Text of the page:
that is prescribed to all them, that are concerned in the duty and in the blessings of prayer; but this is it which I sayif their piety be but ordinary, their prayer can be effectual but in easy purposes, and to smaller degrees; but he,—that would work effectually towards a great deliverance, or in great degrees towards the benefit or ease of any of his relatives, can be confident of his success but in the same degree in which his person is gracious. "There are strange things in heaven;" judgments there are made of things and persons by the measures of religion, and a plain promise produces effects of wonder and miracle; and the changes that are there made, are not effected by passions, and interests, and corporal changes; and the love that is there, is not the same thing that is here; it is more beneficial, more reasonable, more holy, of other designs, and strange productions; and upon that stock it is, that a holy poor man,―that possesses no more (it may be) than a ewe-lamb, that eats of his bread, and drinks of his cup, and is a daughter to him, and is all his temporal portion,-this poor man is ministered to by angels, and attended to by God, and the Holy Spirit makes intercession for him, and Christ joins the man's prayer to his own advocation, and the man by prayer shall save the city, and destroy the fortune of a tyrant-army, even then when God sees it good it should be so: for he will no longer deny him any thing, but when it is no blessing; and when it is otherwise, his prayer is most heard when it is most denied.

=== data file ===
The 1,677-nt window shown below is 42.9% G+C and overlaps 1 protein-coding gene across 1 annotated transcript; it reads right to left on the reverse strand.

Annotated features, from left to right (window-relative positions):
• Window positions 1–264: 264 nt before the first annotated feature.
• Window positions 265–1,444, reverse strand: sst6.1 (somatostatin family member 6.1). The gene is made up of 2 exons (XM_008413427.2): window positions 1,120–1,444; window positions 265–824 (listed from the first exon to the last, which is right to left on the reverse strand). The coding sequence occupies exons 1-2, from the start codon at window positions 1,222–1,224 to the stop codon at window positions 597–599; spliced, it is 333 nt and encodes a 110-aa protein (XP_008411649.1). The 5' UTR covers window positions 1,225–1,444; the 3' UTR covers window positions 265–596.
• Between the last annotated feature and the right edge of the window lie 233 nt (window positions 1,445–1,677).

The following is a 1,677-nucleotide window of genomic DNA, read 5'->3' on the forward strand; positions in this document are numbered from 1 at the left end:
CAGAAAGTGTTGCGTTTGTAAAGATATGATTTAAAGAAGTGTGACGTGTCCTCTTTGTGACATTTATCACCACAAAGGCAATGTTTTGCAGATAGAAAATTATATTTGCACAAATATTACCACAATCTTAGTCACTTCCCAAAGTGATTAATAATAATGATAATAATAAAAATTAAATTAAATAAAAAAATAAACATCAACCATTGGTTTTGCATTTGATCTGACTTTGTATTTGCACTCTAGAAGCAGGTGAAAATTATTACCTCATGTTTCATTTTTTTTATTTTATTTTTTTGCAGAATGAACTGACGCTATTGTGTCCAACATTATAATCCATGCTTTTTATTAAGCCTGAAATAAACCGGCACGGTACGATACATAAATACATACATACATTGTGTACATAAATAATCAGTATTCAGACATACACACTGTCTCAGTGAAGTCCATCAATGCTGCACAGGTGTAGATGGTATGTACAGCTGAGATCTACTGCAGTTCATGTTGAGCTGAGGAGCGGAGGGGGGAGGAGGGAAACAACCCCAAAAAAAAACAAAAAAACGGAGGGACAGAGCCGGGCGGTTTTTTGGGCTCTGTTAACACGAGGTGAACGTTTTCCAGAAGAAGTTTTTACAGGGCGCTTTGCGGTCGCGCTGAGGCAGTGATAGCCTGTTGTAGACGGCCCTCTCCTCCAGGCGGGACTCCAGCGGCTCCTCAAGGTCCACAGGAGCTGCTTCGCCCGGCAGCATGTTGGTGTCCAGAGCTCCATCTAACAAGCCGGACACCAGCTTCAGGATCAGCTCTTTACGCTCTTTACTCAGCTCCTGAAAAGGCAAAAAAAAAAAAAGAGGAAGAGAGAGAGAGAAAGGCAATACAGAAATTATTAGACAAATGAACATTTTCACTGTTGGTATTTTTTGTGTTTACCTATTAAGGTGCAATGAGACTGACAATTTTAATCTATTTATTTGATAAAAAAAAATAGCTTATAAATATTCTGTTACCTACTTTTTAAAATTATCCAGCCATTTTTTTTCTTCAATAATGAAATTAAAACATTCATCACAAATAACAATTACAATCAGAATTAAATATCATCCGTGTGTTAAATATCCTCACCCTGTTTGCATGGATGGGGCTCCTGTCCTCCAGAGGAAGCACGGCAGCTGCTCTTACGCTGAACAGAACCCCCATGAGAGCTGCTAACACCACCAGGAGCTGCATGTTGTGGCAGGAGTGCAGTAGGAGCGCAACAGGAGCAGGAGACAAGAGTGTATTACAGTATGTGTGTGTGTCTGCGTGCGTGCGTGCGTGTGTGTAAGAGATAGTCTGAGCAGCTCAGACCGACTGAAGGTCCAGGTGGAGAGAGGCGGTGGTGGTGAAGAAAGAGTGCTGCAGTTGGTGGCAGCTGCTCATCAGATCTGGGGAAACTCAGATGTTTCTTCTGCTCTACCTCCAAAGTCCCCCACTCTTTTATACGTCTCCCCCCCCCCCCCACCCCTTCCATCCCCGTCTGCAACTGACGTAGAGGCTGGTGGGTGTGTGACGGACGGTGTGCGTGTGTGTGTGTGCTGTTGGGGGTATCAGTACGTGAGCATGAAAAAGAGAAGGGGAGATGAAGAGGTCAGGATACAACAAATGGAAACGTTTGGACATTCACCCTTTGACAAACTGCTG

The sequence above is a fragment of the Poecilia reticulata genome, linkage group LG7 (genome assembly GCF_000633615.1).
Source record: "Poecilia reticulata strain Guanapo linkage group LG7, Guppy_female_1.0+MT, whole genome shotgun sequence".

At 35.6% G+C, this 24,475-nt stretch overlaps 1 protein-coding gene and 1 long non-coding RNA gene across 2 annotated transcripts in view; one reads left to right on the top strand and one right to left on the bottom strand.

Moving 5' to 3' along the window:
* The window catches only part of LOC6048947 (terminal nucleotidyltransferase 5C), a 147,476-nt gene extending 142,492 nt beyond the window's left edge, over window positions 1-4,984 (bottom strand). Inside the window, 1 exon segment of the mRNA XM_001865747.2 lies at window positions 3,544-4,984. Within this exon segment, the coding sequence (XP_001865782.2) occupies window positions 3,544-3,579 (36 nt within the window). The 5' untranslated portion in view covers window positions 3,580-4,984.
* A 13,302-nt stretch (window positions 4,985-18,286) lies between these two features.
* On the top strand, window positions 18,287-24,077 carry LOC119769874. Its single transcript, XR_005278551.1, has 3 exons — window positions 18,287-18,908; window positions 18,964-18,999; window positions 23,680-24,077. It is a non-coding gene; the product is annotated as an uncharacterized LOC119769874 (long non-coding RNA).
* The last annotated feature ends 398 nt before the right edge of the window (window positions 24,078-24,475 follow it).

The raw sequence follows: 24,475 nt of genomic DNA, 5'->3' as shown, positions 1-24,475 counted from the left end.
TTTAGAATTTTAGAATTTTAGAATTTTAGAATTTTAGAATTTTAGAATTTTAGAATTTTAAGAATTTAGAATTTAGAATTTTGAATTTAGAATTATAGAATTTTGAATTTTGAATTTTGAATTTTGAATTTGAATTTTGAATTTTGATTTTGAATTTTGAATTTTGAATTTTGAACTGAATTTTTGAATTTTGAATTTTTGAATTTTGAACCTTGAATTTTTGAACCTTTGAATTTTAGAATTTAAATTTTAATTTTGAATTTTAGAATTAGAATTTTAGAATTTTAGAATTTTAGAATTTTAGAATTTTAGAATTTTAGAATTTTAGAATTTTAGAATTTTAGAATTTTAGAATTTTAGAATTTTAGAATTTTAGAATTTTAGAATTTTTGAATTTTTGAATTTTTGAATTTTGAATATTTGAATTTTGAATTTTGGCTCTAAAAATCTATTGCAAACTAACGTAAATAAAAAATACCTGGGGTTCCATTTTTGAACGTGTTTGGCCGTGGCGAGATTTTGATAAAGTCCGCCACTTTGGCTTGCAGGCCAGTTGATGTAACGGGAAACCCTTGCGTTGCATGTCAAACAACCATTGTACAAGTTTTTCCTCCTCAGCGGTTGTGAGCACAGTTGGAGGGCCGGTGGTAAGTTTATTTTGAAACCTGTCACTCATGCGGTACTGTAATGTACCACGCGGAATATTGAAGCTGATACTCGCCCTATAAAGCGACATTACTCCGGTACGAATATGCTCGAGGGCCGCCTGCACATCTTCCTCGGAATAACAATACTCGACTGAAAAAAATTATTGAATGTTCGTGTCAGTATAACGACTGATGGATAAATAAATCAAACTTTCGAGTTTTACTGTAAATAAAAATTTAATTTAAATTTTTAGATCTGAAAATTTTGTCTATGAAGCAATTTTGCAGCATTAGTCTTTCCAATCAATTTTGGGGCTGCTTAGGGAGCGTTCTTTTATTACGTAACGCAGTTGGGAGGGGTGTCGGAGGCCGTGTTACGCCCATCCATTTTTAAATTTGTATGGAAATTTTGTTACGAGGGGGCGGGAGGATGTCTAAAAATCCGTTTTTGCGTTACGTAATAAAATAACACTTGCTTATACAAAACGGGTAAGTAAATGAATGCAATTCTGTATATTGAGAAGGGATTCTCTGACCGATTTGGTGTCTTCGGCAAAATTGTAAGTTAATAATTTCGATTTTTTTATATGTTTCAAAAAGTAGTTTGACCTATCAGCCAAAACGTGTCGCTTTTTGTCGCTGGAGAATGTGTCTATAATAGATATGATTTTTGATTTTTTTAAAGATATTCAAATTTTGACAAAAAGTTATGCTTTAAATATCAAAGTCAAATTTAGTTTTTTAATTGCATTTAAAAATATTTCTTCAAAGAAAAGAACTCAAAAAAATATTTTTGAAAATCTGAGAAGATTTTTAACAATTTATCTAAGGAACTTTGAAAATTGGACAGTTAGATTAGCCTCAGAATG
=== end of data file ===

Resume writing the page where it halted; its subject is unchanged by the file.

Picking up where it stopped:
2. That we should prevail in intercessions for others, we are to regard and to take care, that as our piety, so also must our offices be extraordinary. He that prays to recover a family from an hereditary curse, or to reverse a sentence of God, to cancel a decree of Heaven gone out against his friend; he that would heal the sick with his prayer, or with his devotion prevail against an army, must not expect such great effects upon a morning or evening collect, or an honest wish put into the recollections of a prayer, or a period put in on purpose. Mamercus, bishop of Vienna, seeing his city and all the diocess in great danger of perishing by an earthquake, instituted great litanies, and solemn supplications, besides the ordinary devotions of his usual hours of prayer; and the church from his example took up the practice, and